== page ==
So busy, in fact, that I had to come back to the hotel for a siesta to recover!
Granada is a strange city - everything is very close together and it seems to try to hide all its important buildings. There's nowhere really in the city itself that you can get a feeling of what there is here. Perhaps I've just become too used to the wide open streets of Madrid and Seville, but in Granada you struggle to be a snap happy tourist (apart from the Alhambra of course, which anyone looking through my Flickr page will know I didn't hold myself back at photograph-wise!). Or at least a snap-happy tourist with photos that someone else might conceivably want to look at.
Apart from Albaicin that is - the higgledy piggledy old town of Granada. Clinging to the hillside opposite the Alhambra, the Albaicin is a maze of whitewashed houses thrown together as if they'd been dropped from a great height and wherever they fell was where they were left. The streets really are a maze. My Lonely Planet guidebook very sensibly says, the best route to take through the Albaicin is whichever one you take. As I tried to explain to an American family today - but I don't think they were convinced, at least Mom wasn't. Dad strode off reassured that his own personal brand of built in satellite navigation would work wonders - and promptly lead them off the wrong way. I would have stopped them, but I knew that following their noses would give them some wonderful discoveries, even if it wasn't actually what they'd been looking for.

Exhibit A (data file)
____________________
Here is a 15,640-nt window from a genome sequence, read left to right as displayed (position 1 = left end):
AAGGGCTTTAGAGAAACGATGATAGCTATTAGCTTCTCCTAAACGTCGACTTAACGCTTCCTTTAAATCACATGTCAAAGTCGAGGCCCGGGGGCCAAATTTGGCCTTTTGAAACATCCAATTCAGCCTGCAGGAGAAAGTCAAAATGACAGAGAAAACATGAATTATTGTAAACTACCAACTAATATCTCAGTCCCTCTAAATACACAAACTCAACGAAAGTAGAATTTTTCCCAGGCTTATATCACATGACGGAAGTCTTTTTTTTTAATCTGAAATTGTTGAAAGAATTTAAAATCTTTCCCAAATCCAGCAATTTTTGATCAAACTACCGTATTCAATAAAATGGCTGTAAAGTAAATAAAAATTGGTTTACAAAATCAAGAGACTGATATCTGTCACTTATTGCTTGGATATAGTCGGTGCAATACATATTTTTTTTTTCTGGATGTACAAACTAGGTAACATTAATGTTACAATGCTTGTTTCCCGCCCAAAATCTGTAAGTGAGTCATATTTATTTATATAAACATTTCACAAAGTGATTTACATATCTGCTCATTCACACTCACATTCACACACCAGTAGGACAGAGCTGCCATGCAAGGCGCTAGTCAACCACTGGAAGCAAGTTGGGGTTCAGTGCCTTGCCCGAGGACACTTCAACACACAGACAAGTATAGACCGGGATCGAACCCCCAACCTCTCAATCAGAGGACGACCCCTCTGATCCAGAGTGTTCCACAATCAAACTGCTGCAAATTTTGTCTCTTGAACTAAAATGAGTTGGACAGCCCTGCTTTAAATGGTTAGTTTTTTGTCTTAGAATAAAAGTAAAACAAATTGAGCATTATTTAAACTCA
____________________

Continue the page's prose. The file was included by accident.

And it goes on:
You'd think, being opposite the mighty Alhambra, the area would be dominated by it. And while there are some fantastic glimpses you catch between buildings (and of course the spectacular vista from the St Nicholas mirador), for most of the time the buildings are too close together and you're too distracted by the alleyways and houses to even notice. It certainly holds its own and is a fantastic place to wander round - although very hot - and blinding because of the whitewash, even with sunglasses on.
So now, siesta over, I'm off out to try one of Granada's other specialities - the tea room. Not as in crisp white tableclothes, scones and butter - no these are Turkish tearooms, or teterias.
It's all in the name of the accurate travelogue you understand, I don't enjoy these
PS If you want to read a fabulous story based in Granada, try Victoria Hislop's The Return. It's one of the things that prompted me to book this holiday!